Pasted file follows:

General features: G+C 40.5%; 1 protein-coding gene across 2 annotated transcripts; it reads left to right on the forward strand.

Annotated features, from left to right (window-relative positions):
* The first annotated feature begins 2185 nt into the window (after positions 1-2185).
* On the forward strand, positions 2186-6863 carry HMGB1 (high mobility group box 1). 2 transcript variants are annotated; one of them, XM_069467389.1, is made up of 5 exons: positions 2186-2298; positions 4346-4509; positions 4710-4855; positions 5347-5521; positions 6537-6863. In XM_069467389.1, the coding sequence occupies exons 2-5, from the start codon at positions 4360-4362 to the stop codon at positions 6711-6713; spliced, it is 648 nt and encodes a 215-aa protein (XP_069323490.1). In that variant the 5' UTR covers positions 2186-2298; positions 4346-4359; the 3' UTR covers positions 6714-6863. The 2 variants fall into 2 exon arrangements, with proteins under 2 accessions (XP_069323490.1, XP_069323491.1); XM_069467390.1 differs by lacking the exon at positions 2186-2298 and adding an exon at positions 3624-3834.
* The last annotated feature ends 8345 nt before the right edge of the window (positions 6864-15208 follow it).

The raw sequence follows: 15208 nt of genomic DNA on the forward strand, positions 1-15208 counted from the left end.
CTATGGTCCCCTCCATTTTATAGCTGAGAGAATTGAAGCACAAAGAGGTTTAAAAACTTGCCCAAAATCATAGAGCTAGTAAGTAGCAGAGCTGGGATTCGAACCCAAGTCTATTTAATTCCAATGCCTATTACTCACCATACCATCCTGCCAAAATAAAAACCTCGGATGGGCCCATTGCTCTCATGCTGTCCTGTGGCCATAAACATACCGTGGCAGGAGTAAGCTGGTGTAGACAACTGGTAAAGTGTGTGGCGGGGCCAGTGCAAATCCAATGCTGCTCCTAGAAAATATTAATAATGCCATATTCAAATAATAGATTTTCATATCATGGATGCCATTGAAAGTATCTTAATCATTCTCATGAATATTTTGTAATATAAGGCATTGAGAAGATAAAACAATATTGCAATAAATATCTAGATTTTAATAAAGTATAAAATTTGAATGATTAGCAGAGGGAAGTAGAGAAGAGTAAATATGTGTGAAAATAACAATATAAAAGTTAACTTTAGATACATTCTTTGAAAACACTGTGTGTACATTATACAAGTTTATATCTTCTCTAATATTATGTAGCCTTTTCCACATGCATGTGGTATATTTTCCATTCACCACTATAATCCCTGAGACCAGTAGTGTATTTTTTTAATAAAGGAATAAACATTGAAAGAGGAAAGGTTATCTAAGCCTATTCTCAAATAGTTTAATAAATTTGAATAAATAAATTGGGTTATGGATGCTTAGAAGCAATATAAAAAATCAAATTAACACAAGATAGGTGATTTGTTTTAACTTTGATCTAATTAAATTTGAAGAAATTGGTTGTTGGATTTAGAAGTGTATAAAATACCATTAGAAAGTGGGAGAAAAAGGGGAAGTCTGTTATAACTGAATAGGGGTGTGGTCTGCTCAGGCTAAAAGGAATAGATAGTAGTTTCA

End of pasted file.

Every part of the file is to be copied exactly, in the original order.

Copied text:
General features: G+C 40.5%; 1 protein-coding gene across 2 annotated transcripts; it reads left to right on the forward strand.

Annotated features, from left to right (window-relative positions):
* The first annotated feature begins 2185 nt into the window (after positions 1-2185).
* On the forward strand, positions 2186-6863 carry HMGB1 (high mobility group box 1). 2 transcript variants are annotated; one of them, XM_069467389.1, is made up of 5 exons: positions 2186-2298; positions 4346-4509; positions 4710-4855; positions 5347-5521; positions 6537-6863. In XM_069467389.1, the coding sequence occupies exons 2-5, from the start codon at positions 4360-4362 to the stop codon at positions 6711-6713; spliced, it is 648 nt and encodes a 215-aa protein (XP_069323490.1). In that variant the 5' UTR covers positions 2186-2298; positions 4346-4359; the 3' UTR covers positions 6714-6863. The 2 variants fall into 2 exon arrangements, with proteins under 2 accessions (XP_069323490.1, XP_069323491.1); XM_069467390.1 differs by lacking the exon at positions 2186-2298 and adding an exon at positions 3624-3834.
* The last annotated feature ends 8345 nt before the right edge of the window (positions 6864-15208 follow it).

The raw sequence follows: 15208 nt of genomic DNA on the forward strand, positions 1-15208 counted from the left end.
CTATGGTCCCCTCCATTTTATAGCTGAGAGAATTGAAGCACAAAGAGGTTTAAAAACTTGCCCAAAATCATAGAGCTAGTAAGTAGCAGAGCTGGGATTCGAACCCAAGTCTATTTAATTCCAATGCCTATTACTCACCATACCATCCTGCCAAAATAAAAACCTCGGATGGGCCCATTGCTCTCATGCTGTCCTGTGGCCATAAACATACCGTGGCAGGAGTAAGCTGGTGTAGACAACTGGTAAAGTGTGTGGCGGGGCCAGTGCAAATCCAATGCTGCTCCTAGAAAATATTAATAATGCCATATTCAAATAATAGATTTTCATATCATGGATGCCATTGAAAGTATCTTAATCATTCTCATGAATATTTTGTAATATAAGGCATTGAGAAGATAAAACAATATTGCAATAAATATCTAGATTTTAATAAAGTATAAAATTTGAATGATTAGCAGAGGGAAGTAGAGAAGAGTAAATATGTGTGAAAATAACAATATAAAAGTTAACTTTAGATACATTCTTTGAAAACACTGTGTGTACATTATACAAGTTTATATCTTCTCTAATATTATGTAGCCTTTTCCACATGCATGTGGTATATTTTCCATTCACCACTATAATCCCTGAGACCAGTAGTGTATTTTTTTAATAAAGGAATAAACATTGAAAGAGGAAAGGTTATCTAAGCCTATTCTCAAATAGTTTAATAAATTTGAATAAATAAATTGGGTTATGGATGCTTAGAAGCAATATAAAAAATCAAATTAACACAAGATAGGTGATTTGTTTTAACTTTGATCTAATTAAATTTGAAGAAATTGGTTGTTGGATTTAGAAGTGTATAAAATACCATTAGAAAGTGGGAGAAAAAGGGGAAGTCTGTTATAACTGAATAGGGGTGTGGTCTGCTCAGGCTAAAAGGAATAGATAGTAGTTTCA